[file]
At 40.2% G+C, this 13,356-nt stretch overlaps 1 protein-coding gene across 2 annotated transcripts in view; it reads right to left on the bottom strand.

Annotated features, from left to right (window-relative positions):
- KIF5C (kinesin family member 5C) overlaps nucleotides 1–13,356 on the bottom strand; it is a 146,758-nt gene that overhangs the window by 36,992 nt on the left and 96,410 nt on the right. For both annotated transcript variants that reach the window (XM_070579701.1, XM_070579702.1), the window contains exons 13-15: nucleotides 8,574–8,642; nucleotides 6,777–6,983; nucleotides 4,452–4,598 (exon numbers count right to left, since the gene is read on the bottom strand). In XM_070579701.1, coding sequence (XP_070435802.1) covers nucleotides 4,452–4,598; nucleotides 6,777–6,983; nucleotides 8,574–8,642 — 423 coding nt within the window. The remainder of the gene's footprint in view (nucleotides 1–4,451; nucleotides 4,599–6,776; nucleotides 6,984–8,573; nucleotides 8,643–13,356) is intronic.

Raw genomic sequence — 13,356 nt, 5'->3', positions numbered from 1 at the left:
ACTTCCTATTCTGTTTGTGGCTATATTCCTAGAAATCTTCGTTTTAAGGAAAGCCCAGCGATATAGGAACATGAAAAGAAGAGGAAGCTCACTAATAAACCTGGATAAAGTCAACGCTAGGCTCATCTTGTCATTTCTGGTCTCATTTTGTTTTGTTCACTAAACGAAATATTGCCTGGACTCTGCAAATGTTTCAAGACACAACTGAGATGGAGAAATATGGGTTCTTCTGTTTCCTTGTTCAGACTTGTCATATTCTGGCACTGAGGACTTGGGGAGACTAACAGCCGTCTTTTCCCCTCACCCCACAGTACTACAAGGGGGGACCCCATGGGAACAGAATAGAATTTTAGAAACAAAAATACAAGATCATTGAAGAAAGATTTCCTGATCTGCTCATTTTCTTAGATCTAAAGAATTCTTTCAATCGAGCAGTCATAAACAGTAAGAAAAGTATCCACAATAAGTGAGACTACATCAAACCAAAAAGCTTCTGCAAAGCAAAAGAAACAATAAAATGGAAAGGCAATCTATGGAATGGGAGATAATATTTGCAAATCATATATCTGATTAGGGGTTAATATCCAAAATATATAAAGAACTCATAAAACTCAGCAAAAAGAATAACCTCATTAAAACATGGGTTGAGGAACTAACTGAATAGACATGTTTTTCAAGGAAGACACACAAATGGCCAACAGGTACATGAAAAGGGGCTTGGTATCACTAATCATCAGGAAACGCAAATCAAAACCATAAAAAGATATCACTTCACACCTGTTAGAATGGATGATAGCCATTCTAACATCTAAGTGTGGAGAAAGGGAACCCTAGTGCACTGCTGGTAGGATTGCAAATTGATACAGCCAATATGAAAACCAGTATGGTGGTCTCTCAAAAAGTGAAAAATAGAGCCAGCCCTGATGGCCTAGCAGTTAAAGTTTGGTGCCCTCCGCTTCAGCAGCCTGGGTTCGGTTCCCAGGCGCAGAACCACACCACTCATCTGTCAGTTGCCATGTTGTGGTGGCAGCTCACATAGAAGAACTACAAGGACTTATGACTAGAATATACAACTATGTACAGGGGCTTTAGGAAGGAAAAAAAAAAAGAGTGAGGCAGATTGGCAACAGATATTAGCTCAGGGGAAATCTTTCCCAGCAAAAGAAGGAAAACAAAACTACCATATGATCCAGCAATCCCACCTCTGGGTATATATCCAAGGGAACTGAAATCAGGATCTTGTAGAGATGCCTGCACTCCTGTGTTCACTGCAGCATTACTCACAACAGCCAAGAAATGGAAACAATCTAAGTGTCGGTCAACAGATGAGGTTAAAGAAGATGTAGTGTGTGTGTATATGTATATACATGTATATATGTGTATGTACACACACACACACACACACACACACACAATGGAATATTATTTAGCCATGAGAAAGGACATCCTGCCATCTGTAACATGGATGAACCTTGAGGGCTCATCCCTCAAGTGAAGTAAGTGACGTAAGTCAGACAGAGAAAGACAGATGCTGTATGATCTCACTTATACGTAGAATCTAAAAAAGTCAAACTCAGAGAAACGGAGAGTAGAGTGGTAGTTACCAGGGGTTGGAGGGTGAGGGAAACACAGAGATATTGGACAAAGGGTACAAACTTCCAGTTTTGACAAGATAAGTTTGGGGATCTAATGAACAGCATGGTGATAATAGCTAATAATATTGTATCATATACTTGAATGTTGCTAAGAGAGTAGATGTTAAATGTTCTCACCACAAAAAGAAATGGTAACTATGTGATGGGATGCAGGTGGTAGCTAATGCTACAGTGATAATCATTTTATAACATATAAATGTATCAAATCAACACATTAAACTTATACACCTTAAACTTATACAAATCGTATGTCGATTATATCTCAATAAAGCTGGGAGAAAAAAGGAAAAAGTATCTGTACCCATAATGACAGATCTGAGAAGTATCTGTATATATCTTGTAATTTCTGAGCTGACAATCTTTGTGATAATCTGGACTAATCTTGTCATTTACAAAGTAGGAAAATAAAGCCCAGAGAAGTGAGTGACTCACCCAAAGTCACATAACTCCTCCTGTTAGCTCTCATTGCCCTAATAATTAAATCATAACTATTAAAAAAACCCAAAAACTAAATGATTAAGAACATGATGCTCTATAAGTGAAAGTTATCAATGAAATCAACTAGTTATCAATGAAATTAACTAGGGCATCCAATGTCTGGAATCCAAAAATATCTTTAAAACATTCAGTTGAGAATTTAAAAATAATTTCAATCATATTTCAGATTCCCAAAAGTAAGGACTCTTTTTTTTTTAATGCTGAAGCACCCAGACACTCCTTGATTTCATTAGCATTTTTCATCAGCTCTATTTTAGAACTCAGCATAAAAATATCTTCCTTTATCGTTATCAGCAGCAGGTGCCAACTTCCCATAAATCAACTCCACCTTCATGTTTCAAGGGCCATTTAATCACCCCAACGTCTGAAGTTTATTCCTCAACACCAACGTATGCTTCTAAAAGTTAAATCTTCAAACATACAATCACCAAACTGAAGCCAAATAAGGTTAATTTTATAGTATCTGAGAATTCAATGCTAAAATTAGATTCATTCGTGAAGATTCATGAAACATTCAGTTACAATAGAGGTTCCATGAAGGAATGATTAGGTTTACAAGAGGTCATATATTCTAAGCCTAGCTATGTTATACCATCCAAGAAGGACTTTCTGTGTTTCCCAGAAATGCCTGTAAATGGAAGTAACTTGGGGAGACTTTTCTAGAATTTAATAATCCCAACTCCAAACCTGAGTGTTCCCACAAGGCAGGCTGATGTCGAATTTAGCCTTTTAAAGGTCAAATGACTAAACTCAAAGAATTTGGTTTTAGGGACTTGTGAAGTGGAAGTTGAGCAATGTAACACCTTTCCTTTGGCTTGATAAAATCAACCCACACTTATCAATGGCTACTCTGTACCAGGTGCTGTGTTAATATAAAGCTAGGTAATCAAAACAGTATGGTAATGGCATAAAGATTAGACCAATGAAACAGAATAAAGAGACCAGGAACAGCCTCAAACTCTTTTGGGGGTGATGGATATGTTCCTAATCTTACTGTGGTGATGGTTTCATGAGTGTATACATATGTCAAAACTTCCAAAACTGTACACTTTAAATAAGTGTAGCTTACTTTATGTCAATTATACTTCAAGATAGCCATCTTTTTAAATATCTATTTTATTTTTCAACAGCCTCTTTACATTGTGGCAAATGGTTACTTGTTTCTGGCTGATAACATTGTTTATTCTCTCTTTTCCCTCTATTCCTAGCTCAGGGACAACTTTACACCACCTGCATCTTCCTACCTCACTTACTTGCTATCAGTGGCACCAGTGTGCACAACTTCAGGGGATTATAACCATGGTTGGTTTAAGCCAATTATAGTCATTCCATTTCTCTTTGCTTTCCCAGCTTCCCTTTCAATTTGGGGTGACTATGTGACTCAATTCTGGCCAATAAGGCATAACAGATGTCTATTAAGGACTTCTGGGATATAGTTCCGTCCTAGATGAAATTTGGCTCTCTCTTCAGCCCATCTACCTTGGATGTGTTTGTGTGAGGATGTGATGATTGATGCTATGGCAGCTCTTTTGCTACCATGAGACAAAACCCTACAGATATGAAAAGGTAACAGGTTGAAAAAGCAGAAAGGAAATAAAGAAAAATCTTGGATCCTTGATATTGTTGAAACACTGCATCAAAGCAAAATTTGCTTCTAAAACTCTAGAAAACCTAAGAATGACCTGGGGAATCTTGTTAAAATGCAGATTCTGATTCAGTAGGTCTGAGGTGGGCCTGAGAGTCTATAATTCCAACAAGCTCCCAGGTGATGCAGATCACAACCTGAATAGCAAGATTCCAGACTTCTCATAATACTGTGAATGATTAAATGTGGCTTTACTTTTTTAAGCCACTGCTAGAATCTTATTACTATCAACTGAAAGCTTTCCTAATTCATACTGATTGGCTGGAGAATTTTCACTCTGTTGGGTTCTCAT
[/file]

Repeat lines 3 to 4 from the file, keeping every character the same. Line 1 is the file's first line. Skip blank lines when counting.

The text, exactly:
- KIF5C (kinesin family member 5C) overlaps nucleotides 1–13,356 on the bottom strand; it is a 146,758-nt gene that overhangs the window by 36,992 nt on the left and 96,410 nt on the right. For both annotated transcript variants that reach the window (XM_070579701.1, XM_070579702.1), the window contains exons 13-15: nucleotides 8,574–8,642; nucleotides 6,777–6,983; nucleotides 4,452–4,598 (exon numbers count right to left, since the gene is read on the bottom strand). In XM_070579701.1, coding sequence (XP_070435802.1) covers nucleotides 4,452–4,598; nucleotides 6,777–6,983; nucleotides 8,574–8,642 — 423 coding nt within the window. The remainder of the gene's footprint in view (nucleotides 1–4,451; nucleotides 4,599–6,776; nucleotides 6,984–8,573; nucleotides 8,643–13,356) is intronic.

Raw genomic sequence — 13,356 nt, 5'->3', positions numbered from 1 at the left: